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Essays on Firms in International Trade

  • Author(s): Pustilnik, Brian Gabriel
  • Advisor(s): Burstein, Ariel T
  • et al.
Abstract

This document contains a series of studies that were inspired by the international activity of firms in the rubber and tire industries. Several aspects of the production and commercialization of tires make these firms face challenges that are essential problems studied in the field of international trade. This industry has been at the core of my family's business practice for decades, allowing for a frequent interaction with many stakeholders in the production, wholesale and retail stages. Such interaction proved this industry to be a rich source of debate that can inform research on international trade.

Some of the challenges facing these firms include the imposition of stringent and non-conventional trade barriers, the constant need for new export destinations and, from the production perspective, the volatility of rubber prices. These challenges are addressed in this dissertation. The first chapter uses tire industry data only, while chapters two and three analyze a wider range of industries. Overall, these studies draw insights and policy recommendations for a broad scope of industries.

The welfare effects of trade policy crucially depend on import allocations and price effects. In chapter one, I show that these outcomes depend on whether importing firms are matched with multinational suppliers or with single-country producers. I study an antidumping duty imposed by Colombia on the imports of Chinese truck tires. In the data I observe the full network of Colombian importers and global exporters, some of which are multi-origin and some of which are single-origin. Due to the policy, imports of Chinese tires were almost fully reallocated into other origins. Moreover, the bulk of this reallocation was undertaken by importers matched with multi-origin exporters. Estimating a quantitative trade framework to match the reallocations and price changes that I see in the data, I find that under a counterfactual network without multinational suppliers, the increase in prices from the policy would have been twice as large than in the data.

Chapter two explores the dynamics of Mexican exports when firms expand to new destinations in foreign markets. I document a decline in average growth and failure rates as firms enter new export destinations. These patterns reflect that in their initial set of destinations, exporters adjust their sales more than they do in subsequent markets. I develop a model of multi-market demand learning that rationalizes this behavior through knowledge accumulation and the delay in expansion to new destinations. Under the assumption that knowledge can be carried over destinations according to their market similarity, a trade-off arises. A larger number of destinations targeted upon entry can provide firms with a faster understanding of foreign market conditions. However, such strategies might be prohibitively expensive to some exporters. Therefore, few initial destinations might be used by exporters to “test the grounds” for subsequent similar markets. The patterns of entry and market similarities between destinations in the data suggest the possibility that a learning mechanism is an underlying part of the dynamics that we observe.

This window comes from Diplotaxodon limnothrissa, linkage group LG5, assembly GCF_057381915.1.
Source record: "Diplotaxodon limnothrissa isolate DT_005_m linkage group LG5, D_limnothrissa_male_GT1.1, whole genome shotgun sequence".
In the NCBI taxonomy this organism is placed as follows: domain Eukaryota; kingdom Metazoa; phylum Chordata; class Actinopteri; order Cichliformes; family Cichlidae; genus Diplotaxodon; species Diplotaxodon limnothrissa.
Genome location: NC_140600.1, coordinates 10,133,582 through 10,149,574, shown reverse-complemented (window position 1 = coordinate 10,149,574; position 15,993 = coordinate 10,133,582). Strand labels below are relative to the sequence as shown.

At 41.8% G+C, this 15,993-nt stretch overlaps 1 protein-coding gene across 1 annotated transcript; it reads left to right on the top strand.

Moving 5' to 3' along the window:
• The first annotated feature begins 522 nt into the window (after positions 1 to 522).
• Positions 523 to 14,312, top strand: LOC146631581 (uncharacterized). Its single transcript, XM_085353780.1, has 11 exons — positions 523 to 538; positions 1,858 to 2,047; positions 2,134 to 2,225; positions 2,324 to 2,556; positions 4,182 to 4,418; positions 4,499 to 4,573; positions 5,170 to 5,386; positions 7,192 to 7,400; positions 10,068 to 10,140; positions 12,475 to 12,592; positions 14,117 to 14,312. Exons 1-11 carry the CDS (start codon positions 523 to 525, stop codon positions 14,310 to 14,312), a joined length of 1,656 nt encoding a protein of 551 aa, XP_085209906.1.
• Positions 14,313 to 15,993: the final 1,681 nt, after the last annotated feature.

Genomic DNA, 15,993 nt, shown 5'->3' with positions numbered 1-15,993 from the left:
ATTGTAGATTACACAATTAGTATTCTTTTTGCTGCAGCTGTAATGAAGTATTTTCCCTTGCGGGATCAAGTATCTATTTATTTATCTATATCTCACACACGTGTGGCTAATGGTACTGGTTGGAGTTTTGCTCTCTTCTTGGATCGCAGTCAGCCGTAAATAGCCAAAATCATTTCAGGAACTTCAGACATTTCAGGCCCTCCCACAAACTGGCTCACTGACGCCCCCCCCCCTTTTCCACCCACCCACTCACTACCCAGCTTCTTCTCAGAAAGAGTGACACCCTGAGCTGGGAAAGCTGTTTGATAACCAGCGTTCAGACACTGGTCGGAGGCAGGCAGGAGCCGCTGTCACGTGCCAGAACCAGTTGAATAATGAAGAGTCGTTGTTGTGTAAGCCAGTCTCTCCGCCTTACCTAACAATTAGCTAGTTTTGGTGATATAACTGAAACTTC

In the third chapter (with Alvaro Boitier), we study how the use of supply contracts with fixed prices by firms can shape the transmission of input price shocks to aggregate macroeconomic variables. Input price shocks typically have negative consequences for developed economies that rely heavily on imported materials. However, firms employ risk management instruments to reduce their exposure. We rely on a novel dataset on supply contracts to document two empirical findings. First, we find a large exposure reduction to input price risk from firms using these contracts. Second, sector output and labor compensation have a smaller negative correlation with input price shocks when firms trade larger contracts. We assess the quantitative role of these contracts by introducing and calibrating a tractable general equilibrium model. In particular, we find that the use of these hedging instruments can substantially reduce the transmission of input price shocks to aggregate variables.

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